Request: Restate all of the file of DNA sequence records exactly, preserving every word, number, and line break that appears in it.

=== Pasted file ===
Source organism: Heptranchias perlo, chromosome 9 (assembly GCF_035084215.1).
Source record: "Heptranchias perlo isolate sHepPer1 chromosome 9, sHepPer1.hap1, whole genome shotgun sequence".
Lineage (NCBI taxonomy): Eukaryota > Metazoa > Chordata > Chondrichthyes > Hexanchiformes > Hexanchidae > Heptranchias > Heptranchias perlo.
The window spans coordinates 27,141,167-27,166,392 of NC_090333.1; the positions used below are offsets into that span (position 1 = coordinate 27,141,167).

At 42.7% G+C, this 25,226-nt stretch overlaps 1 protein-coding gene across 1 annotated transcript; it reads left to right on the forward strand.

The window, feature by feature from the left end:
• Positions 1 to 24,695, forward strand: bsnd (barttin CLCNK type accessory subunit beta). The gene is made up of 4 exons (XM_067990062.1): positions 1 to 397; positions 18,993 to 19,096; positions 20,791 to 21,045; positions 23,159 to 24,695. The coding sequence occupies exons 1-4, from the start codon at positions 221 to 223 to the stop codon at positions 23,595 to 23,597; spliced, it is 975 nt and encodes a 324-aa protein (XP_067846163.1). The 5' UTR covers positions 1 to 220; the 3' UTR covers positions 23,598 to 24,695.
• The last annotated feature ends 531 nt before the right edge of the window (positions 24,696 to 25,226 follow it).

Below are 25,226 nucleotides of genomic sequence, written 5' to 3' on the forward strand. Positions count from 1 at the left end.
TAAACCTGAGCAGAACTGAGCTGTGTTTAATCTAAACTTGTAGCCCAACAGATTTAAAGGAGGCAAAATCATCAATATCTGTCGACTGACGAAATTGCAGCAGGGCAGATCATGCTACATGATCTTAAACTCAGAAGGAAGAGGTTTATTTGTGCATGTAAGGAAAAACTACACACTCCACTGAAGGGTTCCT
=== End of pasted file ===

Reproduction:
Source organism: Heptranchias perlo, chromosome 9 (assembly GCF_035084215.1).
Source record: "Heptranchias perlo isolate sHepPer1 chromosome 9, sHepPer1.hap1, whole genome shotgun sequence".
Lineage (NCBI taxonomy): Eukaryota > Metazoa > Chordata > Chondrichthyes > Hexanchiformes > Hexanchidae > Heptranchias > Heptranchias perlo.
The window spans coordinates 27,141,167-27,166,392 of NC_090333.1; the positions used below are offsets into that span (position 1 = coordinate 27,141,167).

At 42.7% G+C, this 25,226-nt stretch overlaps 1 protein-coding gene across 1 annotated transcript; it reads left to right on the forward strand.

The window, feature by feature from the left end:
• Positions 1 to 24,695, forward strand: bsnd (barttin CLCNK type accessory subunit beta). The gene is made up of 4 exons (XM_067990062.1): positions 1 to 397; positions 18,993 to 19,096; positions 20,791 to 21,045; positions 23,159 to 24,695. The coding sequence occupies exons 1-4, from the start codon at positions 221 to 223 to the stop codon at positions 23,595 to 23,597; spliced, it is 975 nt and encodes a 324-aa protein (XP_067846163.1). The 5' UTR covers positions 1 to 220; the 3' UTR covers positions 23,598 to 24,695.
• The last annotated feature ends 531 nt before the right edge of the window (positions 24,696 to 25,226 follow it).

Below are 25,226 nucleotides of genomic sequence, written 5' to 3' on the forward strand. Positions count from 1 at the left end.
TAAACCTGAGCAGAACTGAGCTGTGTTTAATCTAAACTTGTAGCCCAACAGATTTAAAGGAGGCAAAATCATCAATATCTGTCGACTGACGAAATTGCAGCAGGGCAGATCATGCTACATGATCTTAAACTCAGAAGGAAGAGGTTTATTTGTGCATGTAAGGAAAAACTACACACTCCACTGAAGGGTTCCT